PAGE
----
The project was to restore a WordPress Multisite from the backups of an old VPS, where it had previously been hosted, to a new hosting service. The backup files were not WordPress specific, but were of a full-system backup for the VPS, taken just before it was shutdown several months earlier. Fortunately, this also included a complete dump of the database in addition to the hosted website files.
The first order of business was to extract just the file area of the previously hosted website, in addition the SQL dump file of the database, from the system backup files onto a local machine.
We then logged into the cPanel of the new hosting provider and manually uploaded the latest release of WordPress. A new empty database was created in the providers MySQL service to be used by the restored website and it's credentials added to wp-config.php, the configuration file on the new WordPress installation.
Double checking the configuration file from the original installation, we found that WordPress had been using a custom database prefix, so we adjusted our new wp-config.php file to match and also copied over the configuration entries related to running in Multisite mode.
The new WordPress's wp-content folder was replaced with the version restored locally from the backup files, restoring all the themes, plugins, and uploaded images and other files that had been in place on the original website.
And finally, the database was populated. This required extracting just the relevant WordPress tables from system-wide SQL dump file we recovered from the backup files and importing them into the data service using phpMyAdmin on the hosting provider's cPanel. Fortunately, the website was going to be restored using it's original URL, so we didn't have to make any changes to the SQL file. However, when we attempted to import it, we discovered it was too large to be handled by phpMyAdmin. So we manually split the file into two coherent chunks, each of which could be imported into the database service. This restored all the user accounts, sites, pages, posts, and Media Library entries.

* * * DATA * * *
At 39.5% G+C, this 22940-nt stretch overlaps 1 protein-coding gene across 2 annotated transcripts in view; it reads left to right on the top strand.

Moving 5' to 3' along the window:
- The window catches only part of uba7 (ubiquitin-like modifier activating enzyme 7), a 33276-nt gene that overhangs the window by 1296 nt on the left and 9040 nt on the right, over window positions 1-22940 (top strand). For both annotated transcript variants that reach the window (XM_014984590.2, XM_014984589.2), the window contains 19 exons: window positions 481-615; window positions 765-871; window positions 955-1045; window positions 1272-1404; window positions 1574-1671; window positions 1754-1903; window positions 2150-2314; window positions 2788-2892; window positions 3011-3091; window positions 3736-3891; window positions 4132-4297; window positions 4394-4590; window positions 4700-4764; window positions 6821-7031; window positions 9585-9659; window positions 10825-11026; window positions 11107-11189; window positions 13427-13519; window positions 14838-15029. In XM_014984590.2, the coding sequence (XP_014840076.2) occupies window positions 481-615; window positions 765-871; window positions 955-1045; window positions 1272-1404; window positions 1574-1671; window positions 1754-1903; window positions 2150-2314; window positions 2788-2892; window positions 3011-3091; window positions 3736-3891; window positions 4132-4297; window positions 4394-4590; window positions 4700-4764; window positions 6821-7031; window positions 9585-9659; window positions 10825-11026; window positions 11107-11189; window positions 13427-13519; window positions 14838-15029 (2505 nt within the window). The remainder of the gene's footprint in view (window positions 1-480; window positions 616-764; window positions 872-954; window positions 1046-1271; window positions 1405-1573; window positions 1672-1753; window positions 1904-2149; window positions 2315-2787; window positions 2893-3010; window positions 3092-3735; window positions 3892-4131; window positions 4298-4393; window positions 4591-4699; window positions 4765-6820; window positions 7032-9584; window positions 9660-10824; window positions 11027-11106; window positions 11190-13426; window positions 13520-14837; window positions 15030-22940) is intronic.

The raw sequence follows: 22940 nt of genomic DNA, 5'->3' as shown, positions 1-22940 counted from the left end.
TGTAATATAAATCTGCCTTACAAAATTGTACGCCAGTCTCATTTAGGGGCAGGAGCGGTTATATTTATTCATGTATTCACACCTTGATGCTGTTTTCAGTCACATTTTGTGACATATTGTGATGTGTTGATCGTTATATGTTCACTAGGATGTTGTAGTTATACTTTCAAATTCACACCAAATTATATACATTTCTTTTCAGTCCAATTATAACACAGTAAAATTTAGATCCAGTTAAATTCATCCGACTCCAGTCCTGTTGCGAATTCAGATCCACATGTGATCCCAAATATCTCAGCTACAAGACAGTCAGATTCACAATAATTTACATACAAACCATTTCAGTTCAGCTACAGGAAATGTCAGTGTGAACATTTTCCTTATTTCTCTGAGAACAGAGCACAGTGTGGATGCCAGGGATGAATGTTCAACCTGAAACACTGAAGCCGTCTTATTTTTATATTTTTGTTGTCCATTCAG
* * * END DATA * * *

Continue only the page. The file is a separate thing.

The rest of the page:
Since the new WordPress install was newer than the original one, the first time we logged into it as the administrator account, it detected the version difference and "upgraded" the database structure for the version we were now using.
This particular Multisite setup was a subdomain-based Multisite, meaning that the members in its website network were all subdomains of the parent domain. So we also had to update DNS to allow wild-card hostname lookups, and setup the hosting provider to map wild-card subdomains to the current website installation. This allows the WordPress Multisite to handle requests for domain.com, billy.domain.com, and ralph.domain.com, showing the proper website for each of them.
Success! The Multisite network is just as it had last been when the VPS server was last backed.
The next step will be to setup a WordPress specific backup to run on a regular schedule that will also automatically store the backups files at remote location, such as Dropbox, Google Drive or elsewhere. Having WordPress specific backups will make restoring the site much, much easier the next time around.